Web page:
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Measuring Method for Print Hammer Flight Times

IP.com Disclosure Number: IPCOM000081342D
Original Publication Date: 1974-May-01
Included in the Prior Art Database: 2005-Feb-27
Document File: 2 page(s) / 23K

Publishing Venue

IBM

Related People

Hartwich, R: AUTHOR [+2]

Abstract

This method permits measuring hammer flight times from the leading edge of the firing pulse to the time the hammer touches a contact bar. The chain carrier with chain (train cartridge) is replaced by a contact bar on which, facing the hammer unit, a plastic contact strip is arranged carrying two land patterns that are isolated against each other. A hammer is fired against these land patterns, galvanically connecting the latter.

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Measuring Method for Print Hammer Flight Times

This method permits measuring hammer flight times from the leading edge of the firing pulse to the time the hammer touches a contact bar. The chain carrier with chain (train cartridge) is replaced by a contact bar on which, facing the hammer unit, a plastic contact strip is arranged carrying two land patterns that are isolated against each other. A hammer is fired against these land patterns, galvanically connecting the latter.

One land pattern is linked with a voltage and the other land pattern with the resetting line of a Hammer Flight Flip Latch (HFL). This HFL is set by the signal triggering the firing pulse and is reset by the hammer touching a contact bar. Thus, the HFL ON state constitutes the hammer flight time.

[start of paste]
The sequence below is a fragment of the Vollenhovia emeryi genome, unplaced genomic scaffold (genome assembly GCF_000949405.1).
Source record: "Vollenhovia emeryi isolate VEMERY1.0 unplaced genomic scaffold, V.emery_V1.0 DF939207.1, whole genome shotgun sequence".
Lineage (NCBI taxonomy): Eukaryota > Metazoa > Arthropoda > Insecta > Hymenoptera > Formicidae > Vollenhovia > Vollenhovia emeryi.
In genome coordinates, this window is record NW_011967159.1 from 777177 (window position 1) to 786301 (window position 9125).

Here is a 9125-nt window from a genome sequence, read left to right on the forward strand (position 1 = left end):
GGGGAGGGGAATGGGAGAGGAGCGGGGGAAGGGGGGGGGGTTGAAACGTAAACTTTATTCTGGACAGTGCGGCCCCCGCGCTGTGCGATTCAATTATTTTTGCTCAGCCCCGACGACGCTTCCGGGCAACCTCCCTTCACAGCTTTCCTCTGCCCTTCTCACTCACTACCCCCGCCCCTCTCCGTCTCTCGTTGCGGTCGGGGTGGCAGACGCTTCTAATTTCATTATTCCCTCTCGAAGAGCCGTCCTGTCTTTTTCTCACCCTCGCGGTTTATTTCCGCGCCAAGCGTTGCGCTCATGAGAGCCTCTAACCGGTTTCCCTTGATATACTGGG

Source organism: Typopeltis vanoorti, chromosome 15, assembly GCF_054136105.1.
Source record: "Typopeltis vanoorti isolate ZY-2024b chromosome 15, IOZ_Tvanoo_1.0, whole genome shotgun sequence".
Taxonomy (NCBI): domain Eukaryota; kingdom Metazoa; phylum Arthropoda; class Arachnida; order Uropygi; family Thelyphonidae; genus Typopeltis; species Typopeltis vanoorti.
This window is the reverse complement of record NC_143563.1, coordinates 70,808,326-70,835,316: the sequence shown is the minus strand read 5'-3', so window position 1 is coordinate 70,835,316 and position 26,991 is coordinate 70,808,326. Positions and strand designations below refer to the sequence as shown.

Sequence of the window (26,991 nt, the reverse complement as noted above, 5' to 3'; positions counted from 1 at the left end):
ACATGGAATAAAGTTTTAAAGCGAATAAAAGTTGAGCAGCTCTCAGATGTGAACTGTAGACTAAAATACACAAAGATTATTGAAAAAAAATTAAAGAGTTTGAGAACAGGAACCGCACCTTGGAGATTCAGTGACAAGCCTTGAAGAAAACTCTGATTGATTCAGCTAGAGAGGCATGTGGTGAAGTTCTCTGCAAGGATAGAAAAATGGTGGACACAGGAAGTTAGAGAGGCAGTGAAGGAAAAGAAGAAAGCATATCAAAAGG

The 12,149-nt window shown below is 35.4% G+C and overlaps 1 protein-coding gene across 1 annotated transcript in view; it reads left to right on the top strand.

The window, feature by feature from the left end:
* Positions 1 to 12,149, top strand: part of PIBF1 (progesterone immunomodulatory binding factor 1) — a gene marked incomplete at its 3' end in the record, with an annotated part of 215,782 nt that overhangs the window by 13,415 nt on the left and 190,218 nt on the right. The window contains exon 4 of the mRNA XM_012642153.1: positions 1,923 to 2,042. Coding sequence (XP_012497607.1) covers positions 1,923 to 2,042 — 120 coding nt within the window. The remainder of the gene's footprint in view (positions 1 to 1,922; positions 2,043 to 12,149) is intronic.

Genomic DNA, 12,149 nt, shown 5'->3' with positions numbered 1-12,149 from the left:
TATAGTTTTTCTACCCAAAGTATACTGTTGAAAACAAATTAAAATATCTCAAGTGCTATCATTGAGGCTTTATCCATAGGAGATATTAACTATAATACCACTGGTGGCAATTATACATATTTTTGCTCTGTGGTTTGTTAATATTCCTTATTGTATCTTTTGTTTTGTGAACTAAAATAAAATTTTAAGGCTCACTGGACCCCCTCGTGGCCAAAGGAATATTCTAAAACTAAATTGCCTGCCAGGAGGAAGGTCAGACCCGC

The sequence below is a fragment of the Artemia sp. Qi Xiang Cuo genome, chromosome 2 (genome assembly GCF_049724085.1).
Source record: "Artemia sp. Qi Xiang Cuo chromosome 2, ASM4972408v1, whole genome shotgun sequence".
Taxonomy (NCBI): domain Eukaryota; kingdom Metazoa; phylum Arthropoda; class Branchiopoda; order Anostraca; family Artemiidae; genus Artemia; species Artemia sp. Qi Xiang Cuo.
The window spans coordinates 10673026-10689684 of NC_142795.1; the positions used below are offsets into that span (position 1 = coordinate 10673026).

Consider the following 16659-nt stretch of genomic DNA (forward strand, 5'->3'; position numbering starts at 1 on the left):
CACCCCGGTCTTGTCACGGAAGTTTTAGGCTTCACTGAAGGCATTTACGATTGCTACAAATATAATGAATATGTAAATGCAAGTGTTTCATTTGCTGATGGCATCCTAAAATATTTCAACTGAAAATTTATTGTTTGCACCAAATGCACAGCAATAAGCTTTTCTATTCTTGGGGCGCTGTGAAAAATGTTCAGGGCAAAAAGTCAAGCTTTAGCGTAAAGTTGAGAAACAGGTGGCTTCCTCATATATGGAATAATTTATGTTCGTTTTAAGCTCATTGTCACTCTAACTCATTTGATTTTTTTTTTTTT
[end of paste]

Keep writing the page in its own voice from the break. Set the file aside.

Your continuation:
After a print operation has been initiated, the program, as illustrated, tests the condition of the HFL. If the HFL is found to be ON, the program branches to a delay loop of 1200 mu sec. This delay time is a function of the printer used. The actual measuring process begins after the delay time has elapsed. The ON state of the HFL is tested, and the register content N, which was previously set to 0, is incremented by 1 for each test.

After the HFL has been reset by the hammer touching the contact bar, the result is evaluated. The register content (N) corresponds to the number of tests,
i.e., the measuring loop passes. A measuring loop pass, in its turn, corresponds to a time of 1.8 mu sec, since measu...